Digital: Polimi, 1.5 billion spent on ‘connected’ healthcare in 2020, + 5% in one year

The pandemic has pushed the spread of digital tools in the health sector, also accelerating their knowledge and use by citizens, doctors and health facilities. But the digitalisation process of the health system is still fragmented and uneven. Spending on digital health grew by 5% compared to the previous year, reaching a value of 1.5 billion euros, equal to 1.2% of public health spending and about 25 euros for each citizen. This is what the Digital Innovation Observatory in Healthcare of the School of Management of the Politecnico di Milano reveals.

There are many applications of digital technology in the health sector: from the search for information (73% Italians searched online for information on correct lifestyles compared to 60% in 2020 and 43% obtained information online about the vaccination campaign), to prevention and monitoring their health, with 33% of patients using the App to monitor their lifestyle and more than one in five using the App to remember to take a drug (22%) or to monitor clinical parameters (21 %). Telemedicine has entered the agenda of political decision-makers, who have dedicated 1 billion euros of resources to it within the Pnrr and in the daily lives of doctors, among which the percentage of use has gone from just over 10% pre-Covid to over 30% during the health crisis for most applications.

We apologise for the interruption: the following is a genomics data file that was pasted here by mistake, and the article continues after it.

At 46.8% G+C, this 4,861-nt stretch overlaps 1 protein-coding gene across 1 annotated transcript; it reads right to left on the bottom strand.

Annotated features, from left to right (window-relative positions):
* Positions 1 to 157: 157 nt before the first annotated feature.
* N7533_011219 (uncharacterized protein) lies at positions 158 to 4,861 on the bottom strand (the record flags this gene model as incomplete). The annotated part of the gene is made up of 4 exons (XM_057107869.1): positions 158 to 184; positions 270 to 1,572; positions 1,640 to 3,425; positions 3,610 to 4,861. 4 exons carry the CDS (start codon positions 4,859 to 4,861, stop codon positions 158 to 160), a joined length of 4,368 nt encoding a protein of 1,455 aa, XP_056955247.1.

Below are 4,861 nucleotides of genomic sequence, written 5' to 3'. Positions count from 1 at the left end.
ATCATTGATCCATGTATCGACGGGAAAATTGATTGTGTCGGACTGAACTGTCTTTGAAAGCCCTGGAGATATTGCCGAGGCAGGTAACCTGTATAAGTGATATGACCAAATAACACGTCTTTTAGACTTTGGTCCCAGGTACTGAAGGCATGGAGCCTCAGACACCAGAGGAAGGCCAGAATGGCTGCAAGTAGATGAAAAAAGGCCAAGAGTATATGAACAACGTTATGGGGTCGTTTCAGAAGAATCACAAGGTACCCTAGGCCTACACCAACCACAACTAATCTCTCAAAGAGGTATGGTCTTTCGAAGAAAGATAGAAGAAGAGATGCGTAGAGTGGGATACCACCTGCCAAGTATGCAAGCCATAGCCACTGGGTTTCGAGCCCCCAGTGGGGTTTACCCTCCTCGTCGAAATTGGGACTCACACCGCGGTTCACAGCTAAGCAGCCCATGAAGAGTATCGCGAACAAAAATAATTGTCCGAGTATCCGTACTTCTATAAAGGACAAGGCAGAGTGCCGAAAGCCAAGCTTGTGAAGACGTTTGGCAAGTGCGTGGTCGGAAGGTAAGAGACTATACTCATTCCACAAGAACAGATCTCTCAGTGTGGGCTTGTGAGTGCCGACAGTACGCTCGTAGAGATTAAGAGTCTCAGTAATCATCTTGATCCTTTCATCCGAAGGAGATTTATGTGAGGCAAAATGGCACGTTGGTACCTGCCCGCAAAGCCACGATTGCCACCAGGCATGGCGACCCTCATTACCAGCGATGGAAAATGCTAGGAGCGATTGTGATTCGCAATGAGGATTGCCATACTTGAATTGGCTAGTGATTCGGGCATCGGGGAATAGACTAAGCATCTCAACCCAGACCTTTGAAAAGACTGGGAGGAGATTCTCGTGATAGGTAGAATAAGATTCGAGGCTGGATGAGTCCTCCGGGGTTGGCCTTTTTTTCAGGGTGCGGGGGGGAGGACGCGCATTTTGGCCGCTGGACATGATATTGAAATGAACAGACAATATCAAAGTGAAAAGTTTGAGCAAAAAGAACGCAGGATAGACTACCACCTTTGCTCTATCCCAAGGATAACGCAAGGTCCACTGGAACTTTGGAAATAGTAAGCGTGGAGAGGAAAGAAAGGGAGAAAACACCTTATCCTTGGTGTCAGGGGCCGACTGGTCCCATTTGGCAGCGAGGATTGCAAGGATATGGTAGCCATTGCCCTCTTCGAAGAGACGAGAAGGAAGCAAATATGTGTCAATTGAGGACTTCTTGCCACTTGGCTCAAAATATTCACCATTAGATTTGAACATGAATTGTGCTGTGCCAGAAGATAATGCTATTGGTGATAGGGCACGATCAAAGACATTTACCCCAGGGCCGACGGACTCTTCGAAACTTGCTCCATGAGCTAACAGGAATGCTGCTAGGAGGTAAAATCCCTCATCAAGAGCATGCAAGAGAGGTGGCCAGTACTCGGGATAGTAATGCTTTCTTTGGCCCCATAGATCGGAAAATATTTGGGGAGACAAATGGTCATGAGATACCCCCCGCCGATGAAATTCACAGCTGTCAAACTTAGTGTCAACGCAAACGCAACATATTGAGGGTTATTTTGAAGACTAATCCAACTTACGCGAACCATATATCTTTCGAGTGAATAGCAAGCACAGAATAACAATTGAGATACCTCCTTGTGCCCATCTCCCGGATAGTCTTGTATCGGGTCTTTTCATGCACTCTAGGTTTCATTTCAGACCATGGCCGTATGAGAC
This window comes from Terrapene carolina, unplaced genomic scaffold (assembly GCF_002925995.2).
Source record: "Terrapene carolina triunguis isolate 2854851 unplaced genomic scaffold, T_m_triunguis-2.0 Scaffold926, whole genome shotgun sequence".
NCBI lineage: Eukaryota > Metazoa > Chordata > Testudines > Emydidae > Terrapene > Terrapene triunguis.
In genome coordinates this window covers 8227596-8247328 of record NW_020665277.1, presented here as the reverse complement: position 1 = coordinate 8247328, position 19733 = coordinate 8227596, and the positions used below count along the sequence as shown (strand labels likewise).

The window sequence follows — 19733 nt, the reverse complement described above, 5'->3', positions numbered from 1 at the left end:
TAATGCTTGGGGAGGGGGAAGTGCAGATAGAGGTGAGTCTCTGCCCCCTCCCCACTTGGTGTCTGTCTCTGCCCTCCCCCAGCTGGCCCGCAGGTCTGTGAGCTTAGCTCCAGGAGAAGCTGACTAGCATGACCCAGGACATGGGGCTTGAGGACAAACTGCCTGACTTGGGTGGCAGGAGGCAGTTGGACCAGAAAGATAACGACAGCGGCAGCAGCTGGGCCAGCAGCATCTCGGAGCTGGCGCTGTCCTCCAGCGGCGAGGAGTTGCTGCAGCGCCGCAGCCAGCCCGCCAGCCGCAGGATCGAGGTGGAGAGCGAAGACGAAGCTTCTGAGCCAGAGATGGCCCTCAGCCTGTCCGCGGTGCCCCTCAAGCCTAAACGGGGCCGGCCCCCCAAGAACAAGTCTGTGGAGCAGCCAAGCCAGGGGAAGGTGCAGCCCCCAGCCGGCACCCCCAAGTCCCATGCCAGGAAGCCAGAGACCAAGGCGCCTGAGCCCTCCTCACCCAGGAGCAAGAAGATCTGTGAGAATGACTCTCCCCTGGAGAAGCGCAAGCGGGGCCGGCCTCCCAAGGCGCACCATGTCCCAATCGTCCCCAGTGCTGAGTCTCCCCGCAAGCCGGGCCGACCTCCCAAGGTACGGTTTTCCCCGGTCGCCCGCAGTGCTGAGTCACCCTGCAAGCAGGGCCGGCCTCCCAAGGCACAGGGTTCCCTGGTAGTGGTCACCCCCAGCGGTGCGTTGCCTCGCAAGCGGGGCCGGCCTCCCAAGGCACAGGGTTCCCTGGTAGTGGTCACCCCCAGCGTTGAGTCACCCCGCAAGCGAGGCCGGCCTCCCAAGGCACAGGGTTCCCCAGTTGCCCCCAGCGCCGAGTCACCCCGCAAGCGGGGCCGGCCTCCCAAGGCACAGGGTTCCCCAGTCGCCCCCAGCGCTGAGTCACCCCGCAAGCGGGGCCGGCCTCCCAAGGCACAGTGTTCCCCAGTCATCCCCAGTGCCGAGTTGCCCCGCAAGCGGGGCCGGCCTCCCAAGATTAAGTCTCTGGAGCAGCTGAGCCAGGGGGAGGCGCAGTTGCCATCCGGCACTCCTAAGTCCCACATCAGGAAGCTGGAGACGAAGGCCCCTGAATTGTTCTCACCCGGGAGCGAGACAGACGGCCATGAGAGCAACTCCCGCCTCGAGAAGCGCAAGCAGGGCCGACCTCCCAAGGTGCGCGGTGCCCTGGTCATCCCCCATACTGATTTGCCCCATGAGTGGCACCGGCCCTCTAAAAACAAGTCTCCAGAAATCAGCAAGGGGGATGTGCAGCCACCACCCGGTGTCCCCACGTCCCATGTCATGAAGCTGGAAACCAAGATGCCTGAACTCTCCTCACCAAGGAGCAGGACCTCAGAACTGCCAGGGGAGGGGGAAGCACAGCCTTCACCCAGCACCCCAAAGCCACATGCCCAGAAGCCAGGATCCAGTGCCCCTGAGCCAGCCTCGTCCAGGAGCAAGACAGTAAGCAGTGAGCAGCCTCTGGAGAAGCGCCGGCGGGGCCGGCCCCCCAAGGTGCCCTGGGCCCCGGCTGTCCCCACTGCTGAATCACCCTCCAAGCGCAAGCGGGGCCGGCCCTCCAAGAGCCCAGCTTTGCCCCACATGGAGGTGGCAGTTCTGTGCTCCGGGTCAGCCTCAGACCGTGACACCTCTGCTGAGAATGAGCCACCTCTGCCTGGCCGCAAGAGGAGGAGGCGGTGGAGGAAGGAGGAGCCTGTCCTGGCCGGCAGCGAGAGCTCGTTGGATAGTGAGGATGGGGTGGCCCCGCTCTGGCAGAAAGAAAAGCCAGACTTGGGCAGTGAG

One of the most critical points is the digital skills of healthcare professionals, today insufficient to ride the new trends of the technological revolution. 60% of specialist doctors and general practitioners have sufficient basic digital skills (Digital Literacy), related to the use of digital tools in daily life, but only 4% have a satisfactory level in all areas of digital skills professional (eHealth Competences). A more digital and connected NHS, then, cannot ignore adequate management and enhancement of data in healthcare, but the main asset for collecting data on patients, the Electronic Health Record (ESF), is still little exploited: only 38% of the population has heard of it and only 12% are aware of having used it.